Inspired by his late father's antique pistol, author, urbanite, firearm novice (and skeptic) Eli Gottlieb traveled through Colorado to figure out why guns still hold such fascination.
"Up here," says my friend Patrick Wroblewski, wrestling his Chevy 4x4 over a particularly large rock, "is where we're going." We've been on the road out of Boulder about a half hour and have been steadily climbing off-road for the last few minutes. We fishtail suddenly into a mountain clearing where several pickups are parked in scattered formation on the grass. The vibe is of a casual party, with people standing around in small groups chatting. Girls are sitting on lawn chairs sipping drinks, and there seems to be much laughter among this group of well-groomed twentysomethings. The wholesome atmosphere underlines the paradox: Every single person is here to shoot.
"What you using?" One of the guys has come over to our truck before we've even gotten out, curious about our weaponry. As a novice to firearms (it will be my very first day shooting), I am thereby introduced to a fundamental tenet of gun use: clubbiness. Possession of a firearm entitles you, apparently, to instant membership in a worldview whose politics may range right and left but whose fundamental outlook on guns is rock solid: We want more of them. We want to talk about them, ogle them, and heft them in our hands. We want to live in the dream of omnipotence their purchase confers on us. And leaving that dream for reality now and again, we want to buy bullets for them and shoot those bullets into targets a lot, and if necessary, when the occasion calls for it, into people.
Paradox abounds in Gunland, and my friend Patrick is a perfect example of how gun owners refuse to conform to type. He's a bodyworker specialized in the kind of deep-tissue massage called Rolfing, which requires a kind of Zenlike purity of mind to practice well. He hails from Boulder, whose denizens are typically more comfortable hugging trees than shredding them with firearms. And with his shades, d'Artagnan beard, and chiseled bones, Patrick owns the kind of patent visual cool you see on alt-rock front men. So why is this guy holding a death-dealing piece of machinery called a Glock .45?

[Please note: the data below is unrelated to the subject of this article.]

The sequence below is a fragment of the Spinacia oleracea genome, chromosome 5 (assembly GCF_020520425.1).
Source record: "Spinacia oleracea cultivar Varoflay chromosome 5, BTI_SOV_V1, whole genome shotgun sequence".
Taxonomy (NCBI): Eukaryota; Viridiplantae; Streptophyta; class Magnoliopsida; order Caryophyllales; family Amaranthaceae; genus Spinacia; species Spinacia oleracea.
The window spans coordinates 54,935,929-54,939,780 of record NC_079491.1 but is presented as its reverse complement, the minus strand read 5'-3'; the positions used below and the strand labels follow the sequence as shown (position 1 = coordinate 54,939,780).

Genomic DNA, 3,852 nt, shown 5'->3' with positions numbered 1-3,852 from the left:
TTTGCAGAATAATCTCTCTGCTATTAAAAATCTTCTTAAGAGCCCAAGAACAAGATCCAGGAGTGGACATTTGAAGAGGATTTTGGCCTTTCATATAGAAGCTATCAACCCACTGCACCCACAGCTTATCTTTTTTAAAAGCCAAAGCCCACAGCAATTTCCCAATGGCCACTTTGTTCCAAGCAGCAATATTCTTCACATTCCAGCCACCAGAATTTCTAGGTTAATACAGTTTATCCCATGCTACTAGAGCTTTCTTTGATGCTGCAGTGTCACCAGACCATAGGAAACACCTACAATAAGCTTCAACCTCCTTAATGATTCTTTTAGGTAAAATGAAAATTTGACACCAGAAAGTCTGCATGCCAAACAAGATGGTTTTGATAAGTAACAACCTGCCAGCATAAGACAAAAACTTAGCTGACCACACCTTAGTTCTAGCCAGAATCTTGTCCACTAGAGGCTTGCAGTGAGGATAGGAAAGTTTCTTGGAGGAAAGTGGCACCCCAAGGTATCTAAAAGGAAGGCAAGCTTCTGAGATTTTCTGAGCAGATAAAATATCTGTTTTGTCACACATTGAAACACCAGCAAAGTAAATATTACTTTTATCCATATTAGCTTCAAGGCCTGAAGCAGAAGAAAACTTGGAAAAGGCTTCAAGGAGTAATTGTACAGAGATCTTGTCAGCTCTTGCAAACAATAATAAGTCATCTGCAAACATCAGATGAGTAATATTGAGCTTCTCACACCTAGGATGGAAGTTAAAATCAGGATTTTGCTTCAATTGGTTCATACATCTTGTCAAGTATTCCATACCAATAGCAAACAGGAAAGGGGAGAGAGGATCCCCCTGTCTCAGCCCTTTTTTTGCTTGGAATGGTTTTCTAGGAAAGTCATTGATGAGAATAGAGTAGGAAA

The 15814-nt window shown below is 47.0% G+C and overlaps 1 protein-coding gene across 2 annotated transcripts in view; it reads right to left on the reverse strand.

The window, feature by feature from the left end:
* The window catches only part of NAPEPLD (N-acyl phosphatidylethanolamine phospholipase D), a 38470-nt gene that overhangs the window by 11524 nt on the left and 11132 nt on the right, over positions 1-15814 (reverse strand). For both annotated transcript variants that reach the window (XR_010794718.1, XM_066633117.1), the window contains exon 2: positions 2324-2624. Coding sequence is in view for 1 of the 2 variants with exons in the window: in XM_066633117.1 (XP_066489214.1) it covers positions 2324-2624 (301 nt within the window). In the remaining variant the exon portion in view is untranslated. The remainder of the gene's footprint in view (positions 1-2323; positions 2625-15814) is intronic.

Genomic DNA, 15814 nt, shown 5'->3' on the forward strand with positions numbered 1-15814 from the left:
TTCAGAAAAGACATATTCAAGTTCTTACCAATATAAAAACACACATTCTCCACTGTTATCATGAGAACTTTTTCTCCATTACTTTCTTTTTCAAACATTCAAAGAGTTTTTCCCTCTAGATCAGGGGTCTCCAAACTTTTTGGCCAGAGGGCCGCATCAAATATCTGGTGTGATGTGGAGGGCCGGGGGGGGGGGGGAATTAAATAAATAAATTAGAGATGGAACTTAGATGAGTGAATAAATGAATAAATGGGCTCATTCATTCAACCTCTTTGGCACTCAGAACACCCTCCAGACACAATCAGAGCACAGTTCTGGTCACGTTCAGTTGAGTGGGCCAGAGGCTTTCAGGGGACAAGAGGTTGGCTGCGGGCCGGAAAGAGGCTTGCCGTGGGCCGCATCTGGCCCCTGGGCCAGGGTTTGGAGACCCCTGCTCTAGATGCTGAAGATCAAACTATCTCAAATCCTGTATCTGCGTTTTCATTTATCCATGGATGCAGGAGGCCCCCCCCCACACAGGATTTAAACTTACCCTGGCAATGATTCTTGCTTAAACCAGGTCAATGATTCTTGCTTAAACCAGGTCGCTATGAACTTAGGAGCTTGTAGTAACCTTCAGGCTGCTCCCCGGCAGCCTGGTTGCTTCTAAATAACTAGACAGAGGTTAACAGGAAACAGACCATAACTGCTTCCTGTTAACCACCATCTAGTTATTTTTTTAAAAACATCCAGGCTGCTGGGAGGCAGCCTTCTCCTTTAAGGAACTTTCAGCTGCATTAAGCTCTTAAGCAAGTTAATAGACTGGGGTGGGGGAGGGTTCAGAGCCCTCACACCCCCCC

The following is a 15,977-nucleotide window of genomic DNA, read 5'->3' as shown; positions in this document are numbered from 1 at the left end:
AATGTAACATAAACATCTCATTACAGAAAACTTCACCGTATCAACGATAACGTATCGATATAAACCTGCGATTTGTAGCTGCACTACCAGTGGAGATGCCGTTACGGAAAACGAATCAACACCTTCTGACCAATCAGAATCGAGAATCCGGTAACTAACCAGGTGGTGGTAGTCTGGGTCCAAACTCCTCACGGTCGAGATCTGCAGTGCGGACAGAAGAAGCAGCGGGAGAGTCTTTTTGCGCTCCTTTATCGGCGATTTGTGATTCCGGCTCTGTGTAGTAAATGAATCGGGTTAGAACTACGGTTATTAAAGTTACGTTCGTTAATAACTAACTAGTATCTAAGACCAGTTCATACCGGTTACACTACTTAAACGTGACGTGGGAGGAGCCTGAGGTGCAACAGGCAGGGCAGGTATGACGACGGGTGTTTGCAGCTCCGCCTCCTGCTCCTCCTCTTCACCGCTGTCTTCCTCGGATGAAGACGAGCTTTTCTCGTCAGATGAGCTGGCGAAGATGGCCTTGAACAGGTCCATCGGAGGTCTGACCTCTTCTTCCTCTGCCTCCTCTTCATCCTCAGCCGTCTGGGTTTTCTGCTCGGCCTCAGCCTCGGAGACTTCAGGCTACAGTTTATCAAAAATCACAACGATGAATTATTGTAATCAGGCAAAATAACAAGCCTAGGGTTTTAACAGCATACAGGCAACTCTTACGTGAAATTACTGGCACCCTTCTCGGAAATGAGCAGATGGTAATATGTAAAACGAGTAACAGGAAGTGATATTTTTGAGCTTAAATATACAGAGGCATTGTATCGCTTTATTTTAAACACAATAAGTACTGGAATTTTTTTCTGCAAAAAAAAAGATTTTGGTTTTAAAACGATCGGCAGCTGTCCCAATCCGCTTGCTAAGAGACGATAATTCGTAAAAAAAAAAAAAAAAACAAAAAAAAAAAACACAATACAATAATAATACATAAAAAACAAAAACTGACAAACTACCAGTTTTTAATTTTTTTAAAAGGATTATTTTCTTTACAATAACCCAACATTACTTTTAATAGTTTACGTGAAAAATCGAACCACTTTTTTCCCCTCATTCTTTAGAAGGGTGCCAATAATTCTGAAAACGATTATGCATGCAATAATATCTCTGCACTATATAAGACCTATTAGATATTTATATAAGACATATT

Short answer: the better to worry less in life. While living in a trailer in New Mexico, he woke one night to a ransacking intruder. "There I am, sleeping buck naked, and the sum total of my personal protection is a water bottle on the night table," he recalls. Determined never to repeat the experience, he went to a gun shop, where a clerk pointed him toward something with "real stopping power."
But isn't there something else at work here, I ask, beyond personal protection?
"Of course," he says. "At a primal level, guys still measure themselves with physical power, right? And in that arena, let's face it, a gun is a trump card. Plus, learning about guns, how to be with them and use them, took a layer of anxiety out of me. Guns used to be an unknown. And so much emotional judgment is based in the unknown. I now feel safer as a person, on several levels."
We step onto the field—one of several such ranges near Boulder that have sprung up in semi-clandestine fashion due to the restriction of places to shoot along the Front Range. The blogosphere is filled with Colorado target shooters complaining about the lack of open space in which to practice their sport. The result is these somewhat makeshift venues, which open up and then, as often as not, are soon shut down by the Colorado or U.S. Forest Service. For those interested in legal "plinking," as target practice is known, the pickings are pretty slim. The Boulder Rifle Club typically has a waiting list of seven years.
As we begin walking to the range—a distant, high hill—I can already hear the gut-deep whomp of high-performance rifles. I'm nervous not only because I'm about to fire a handgun for the first time, but also because it's my beloved father's gun, and the fact seems suddenly significant. I heft the Beretta in my hand and follow Patrick up the trail to the range.
If there's a single boy of historic myth that's been used effectively to sell guns, to hush the fears of people on the coasts about the use of guns, and to elevate target practice into something more than humping bullets into a mountainside, it's that which has grown up around our dearest national icon, the High Plains cowboy. The enduring popularity of that gentleman, in turn, owes much of his status to the man who can truly be said to be one of the Founding Fathers of firearms in America: the buckskinned sharpshooter and showman known as Buffalo Bill Cody.